• Poor configuration management means the products that are shipped may rely on different versions of software libraries, some of which have known vulnerabilities.
  • Huawei is still reliant on an outdated real time operating system, and the HCSEC does not have “confidence” in Huawei’s ability to develop their own replacement operating system.

As a conclusion, the HCSEC…

…continues to be able to provide only limited assurance that the long-term security risks can be managed in the Huawei equipment currently deployed in the UK [their emphasis]

Given the bureaucratic language used throughout their report, the HCSEC is especially scathing about the way Huawei has tackled the need to transform their processes.

…the Oversight Board has not yet seen anything to give it confidence in Huawei’s capacity to successfully complete the elements of its transformation programme that it has proposed as a means of addressing these underlying defects. The Board will require sustained evidence of better software engineering and cyber security quality verified by HCSEC and NCSC… [their emphasis]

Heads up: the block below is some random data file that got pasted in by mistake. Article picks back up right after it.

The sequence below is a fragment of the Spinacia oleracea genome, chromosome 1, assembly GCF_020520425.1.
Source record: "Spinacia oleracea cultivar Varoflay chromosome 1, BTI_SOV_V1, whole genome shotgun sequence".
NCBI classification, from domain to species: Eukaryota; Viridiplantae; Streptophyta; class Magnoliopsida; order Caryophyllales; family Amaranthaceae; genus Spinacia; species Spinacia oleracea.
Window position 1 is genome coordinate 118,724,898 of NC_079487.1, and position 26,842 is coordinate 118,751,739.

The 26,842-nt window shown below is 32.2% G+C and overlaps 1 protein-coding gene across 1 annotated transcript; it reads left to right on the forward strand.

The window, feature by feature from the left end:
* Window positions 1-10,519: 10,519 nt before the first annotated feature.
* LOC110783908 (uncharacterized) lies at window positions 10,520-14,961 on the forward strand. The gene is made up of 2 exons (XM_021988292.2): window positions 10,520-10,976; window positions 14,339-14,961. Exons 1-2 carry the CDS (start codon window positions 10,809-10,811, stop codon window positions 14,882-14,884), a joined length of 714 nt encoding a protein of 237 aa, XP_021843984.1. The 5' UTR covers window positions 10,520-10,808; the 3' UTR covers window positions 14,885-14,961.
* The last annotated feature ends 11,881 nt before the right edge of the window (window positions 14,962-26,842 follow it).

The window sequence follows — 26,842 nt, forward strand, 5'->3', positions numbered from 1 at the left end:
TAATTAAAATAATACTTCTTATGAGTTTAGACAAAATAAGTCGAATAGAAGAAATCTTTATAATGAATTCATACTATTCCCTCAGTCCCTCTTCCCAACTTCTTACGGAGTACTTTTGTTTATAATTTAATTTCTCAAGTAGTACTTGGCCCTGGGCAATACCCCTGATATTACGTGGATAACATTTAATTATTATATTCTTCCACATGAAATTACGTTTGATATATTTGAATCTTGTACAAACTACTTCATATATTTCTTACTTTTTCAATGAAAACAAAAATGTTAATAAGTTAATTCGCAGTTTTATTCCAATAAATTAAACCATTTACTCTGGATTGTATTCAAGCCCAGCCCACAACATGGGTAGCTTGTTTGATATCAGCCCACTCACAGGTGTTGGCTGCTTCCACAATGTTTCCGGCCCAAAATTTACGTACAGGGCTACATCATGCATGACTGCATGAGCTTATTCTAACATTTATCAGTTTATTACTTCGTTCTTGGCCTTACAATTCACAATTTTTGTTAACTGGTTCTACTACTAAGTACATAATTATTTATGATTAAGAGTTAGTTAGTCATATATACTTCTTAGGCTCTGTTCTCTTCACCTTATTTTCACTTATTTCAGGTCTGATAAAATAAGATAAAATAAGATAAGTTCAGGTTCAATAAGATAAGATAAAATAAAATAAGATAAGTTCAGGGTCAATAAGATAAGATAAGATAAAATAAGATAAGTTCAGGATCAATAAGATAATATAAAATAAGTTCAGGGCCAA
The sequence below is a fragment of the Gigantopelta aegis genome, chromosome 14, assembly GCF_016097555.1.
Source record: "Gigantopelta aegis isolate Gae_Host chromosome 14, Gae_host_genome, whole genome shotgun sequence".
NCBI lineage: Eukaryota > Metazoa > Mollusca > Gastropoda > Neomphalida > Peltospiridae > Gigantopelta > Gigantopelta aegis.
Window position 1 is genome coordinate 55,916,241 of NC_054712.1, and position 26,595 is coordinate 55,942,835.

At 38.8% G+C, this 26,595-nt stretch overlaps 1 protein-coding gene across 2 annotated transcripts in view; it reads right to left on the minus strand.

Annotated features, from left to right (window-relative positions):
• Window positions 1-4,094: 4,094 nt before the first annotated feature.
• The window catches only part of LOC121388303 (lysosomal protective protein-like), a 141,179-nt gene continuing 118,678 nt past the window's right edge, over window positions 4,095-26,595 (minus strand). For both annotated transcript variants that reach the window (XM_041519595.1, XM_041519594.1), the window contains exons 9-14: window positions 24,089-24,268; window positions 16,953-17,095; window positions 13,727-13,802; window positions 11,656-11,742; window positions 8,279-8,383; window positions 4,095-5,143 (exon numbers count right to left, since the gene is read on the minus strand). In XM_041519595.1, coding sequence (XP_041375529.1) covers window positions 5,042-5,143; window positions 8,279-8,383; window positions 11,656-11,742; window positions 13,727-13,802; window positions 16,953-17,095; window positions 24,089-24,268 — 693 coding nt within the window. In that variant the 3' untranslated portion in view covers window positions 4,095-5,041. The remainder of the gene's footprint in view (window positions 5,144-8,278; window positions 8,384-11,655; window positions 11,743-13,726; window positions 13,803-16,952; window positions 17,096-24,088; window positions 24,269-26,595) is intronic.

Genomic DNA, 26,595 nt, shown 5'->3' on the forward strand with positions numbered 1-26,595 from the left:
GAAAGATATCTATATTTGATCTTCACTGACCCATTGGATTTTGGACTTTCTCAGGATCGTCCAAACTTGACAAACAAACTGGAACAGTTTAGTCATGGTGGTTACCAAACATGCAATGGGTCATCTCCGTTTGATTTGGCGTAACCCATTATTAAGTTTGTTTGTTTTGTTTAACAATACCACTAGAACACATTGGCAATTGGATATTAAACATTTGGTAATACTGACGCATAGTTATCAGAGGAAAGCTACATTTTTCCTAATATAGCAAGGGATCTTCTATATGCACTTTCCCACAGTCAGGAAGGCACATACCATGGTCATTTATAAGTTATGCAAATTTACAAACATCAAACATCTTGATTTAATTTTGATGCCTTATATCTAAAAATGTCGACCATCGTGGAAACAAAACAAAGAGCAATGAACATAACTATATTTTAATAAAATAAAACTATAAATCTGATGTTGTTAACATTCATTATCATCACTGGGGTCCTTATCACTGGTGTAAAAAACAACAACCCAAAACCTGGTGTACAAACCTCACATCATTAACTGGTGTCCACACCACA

Huawei’s response cherry-picked the most favorable parts of the HCSEC report.

The 2019 OB report again recognises the effectiveness of the HCSEC. As the report says, “The oversight provided for in our mitigation strategy for Huawei’s presence in the UK is arguably the toughest and most rigorous in the world. This report does not, therefore, suggest that the UK networks are more vulnerable than last year.”

The report states that “NCSC does not believe that the defects identified are a result of Chinese state interference.”

Huawei also repeated the theme they relied upon at Mobile World Congress, where they sought to shift the burden of dealing with their shortcomings to others.